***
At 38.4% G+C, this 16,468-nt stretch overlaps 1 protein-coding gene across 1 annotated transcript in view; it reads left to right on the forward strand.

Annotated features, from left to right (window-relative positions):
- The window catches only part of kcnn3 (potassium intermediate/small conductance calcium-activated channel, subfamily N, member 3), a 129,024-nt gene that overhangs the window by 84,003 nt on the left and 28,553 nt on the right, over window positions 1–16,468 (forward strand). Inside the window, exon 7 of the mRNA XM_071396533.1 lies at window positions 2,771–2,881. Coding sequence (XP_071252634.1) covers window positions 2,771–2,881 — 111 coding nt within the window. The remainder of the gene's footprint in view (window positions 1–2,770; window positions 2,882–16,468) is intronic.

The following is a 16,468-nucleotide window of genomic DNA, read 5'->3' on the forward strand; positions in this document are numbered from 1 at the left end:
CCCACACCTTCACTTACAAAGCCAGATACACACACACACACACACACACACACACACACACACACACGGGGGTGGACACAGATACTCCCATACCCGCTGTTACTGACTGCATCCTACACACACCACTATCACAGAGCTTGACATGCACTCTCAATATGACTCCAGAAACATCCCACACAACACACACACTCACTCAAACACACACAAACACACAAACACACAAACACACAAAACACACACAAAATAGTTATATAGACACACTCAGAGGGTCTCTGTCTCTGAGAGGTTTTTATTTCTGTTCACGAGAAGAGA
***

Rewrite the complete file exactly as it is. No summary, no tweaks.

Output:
At 38.4% G+C, this 16,468-nt stretch overlaps 1 protein-coding gene across 1 annotated transcript in view; it reads left to right on the forward strand.

Annotated features, from left to right (window-relative positions):
- The window catches only part of kcnn3 (potassium intermediate/small conductance calcium-activated channel, subfamily N, member 3), a 129,024-nt gene that overhangs the window by 84,003 nt on the left and 28,553 nt on the right, over window positions 1–16,468 (forward strand). Inside the window, exon 7 of the mRNA XM_071396533.1 lies at window positions 2,771–2,881. Coding sequence (XP_071252634.1) covers window positions 2,771–2,881 — 111 coding nt within the window. The remainder of the gene's footprint in view (window positions 1–2,770; window positions 2,882–16,468) is intronic.

The following is a 16,468-nucleotide window of genomic DNA, read 5'->3' on the forward strand; positions in this document are numbered from 1 at the left end:
CCCACACCTTCACTTACAAAGCCAGATACACACACACACACACACACACACACACACACACACACACGGGGGTGGACACAGATACTCCCATACCCGCTGTTACTGACTGCATCCTACACACACCACTATCACAGAGCTTGACATGCACTCTCAATATGACTCCAGAAACATCCCACACAACACACACACTCACTCAAACACACACAAACACACAAACACACAAACACACAAAACACACACAAAATAGTTATATAGACACACTCAGAGGGTCTCTGTCTCTGAGAGGTTTTTATTTCTGTTCACGAGAAGAGA